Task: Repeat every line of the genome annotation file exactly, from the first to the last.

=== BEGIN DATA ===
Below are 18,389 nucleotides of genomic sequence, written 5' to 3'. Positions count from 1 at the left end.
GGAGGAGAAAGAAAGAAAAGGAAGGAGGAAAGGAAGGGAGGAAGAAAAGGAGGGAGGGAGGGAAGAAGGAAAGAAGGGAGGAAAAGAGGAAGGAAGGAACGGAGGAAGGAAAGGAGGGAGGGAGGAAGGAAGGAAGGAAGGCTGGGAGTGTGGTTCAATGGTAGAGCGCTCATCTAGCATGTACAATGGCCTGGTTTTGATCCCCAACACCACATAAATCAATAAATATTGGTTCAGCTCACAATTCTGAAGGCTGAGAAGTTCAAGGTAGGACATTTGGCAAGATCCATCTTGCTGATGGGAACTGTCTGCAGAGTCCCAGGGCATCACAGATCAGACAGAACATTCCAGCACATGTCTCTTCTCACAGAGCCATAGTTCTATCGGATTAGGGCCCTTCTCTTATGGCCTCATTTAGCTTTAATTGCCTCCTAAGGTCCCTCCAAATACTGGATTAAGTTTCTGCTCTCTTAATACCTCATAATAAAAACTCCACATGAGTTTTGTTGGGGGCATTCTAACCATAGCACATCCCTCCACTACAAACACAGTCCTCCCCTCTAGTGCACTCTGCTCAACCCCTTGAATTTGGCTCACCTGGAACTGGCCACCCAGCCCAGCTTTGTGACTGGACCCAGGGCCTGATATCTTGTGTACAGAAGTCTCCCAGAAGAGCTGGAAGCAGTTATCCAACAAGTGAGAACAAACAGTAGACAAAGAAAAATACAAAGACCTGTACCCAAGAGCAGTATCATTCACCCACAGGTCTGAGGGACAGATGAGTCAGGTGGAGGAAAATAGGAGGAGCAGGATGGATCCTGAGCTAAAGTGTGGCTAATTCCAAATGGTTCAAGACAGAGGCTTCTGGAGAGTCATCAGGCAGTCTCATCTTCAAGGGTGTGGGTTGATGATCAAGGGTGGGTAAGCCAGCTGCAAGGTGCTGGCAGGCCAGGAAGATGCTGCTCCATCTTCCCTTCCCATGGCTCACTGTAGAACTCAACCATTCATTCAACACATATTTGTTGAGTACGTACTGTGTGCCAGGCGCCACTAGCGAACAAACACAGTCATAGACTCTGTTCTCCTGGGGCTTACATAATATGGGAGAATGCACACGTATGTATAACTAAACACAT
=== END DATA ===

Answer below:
Below are 18,389 nucleotides of genomic sequence, written 5' to 3'. Positions count from 1 at the left end.
GGAGGAGAAAGAAAGAAAAGGAAGGAGGAAAGGAAGGGAGGAAGAAAAGGAGGGAGGGAGGGAAGAAGGAAAGAAGGGAGGAAAAGAGGAAGGAAGGAACGGAGGAAGGAAAGGAGGGAGGGAGGAAGGAAGGAAGGAAGGCTGGGAGTGTGGTTCAATGGTAGAGCGCTCATCTAGCATGTACAATGGCCTGGTTTTGATCCCCAACACCACATAAATCAATAAATATTGGTTCAGCTCACAATTCTGAAGGCTGAGAAGTTCAAGGTAGGACATTTGGCAAGATCCATCTTGCTGATGGGAACTGTCTGCAGAGTCCCAGGGCATCACAGATCAGACAGAACATTCCAGCACATGTCTCTTCTCACAGAGCCATAGTTCTATCGGATTAGGGCCCTTCTCTTATGGCCTCATTTAGCTTTAATTGCCTCCTAAGGTCCCTCCAAATACTGGATTAAGTTTCTGCTCTCTTAATACCTCATAATAAAAACTCCACATGAGTTTTGTTGGGGGCATTCTAACCATAGCACATCCCTCCACTACAAACACAGTCCTCCCCTCTAGTGCACTCTGCTCAACCCCTTGAATTTGGCTCACCTGGAACTGGCCACCCAGCCCAGCTTTGTGACTGGACCCAGGGCCTGATATCTTGTGTACAGAAGTCTCCCAGAAGAGCTGGAAGCAGTTATCCAACAAGTGAGAACAAACAGTAGACAAAGAAAAATACAAAGACCTGTACCCAAGAGCAGTATCATTCACCCACAGGTCTGAGGGACAGATGAGTCAGGTGGAGGAAAATAGGAGGAGCAGGATGGATCCTGAGCTAAAGTGTGGCTAATTCCAAATGGTTCAAGACAGAGGCTTCTGGAGAGTCATCAGGCAGTCTCATCTTCAAGGGTGTGGGTTGATGATCAAGGGTGGGTAAGCCAGCTGCAAGGTGCTGGCAGGCCAGGAAGATGCTGCTCCATCTTCCCTTCCCATGGCTCACTGTAGAACTCAACCATTCATTCAACACATATTTGTTGAGTACGTACTGTGTGCCAGGCGCCACTAGCGAACAAACACAGTCATAGACTCTGTTCTCCTGGGGCTTACATAATATGGGAGAATGCACACGTATGTATAACTAAACACAT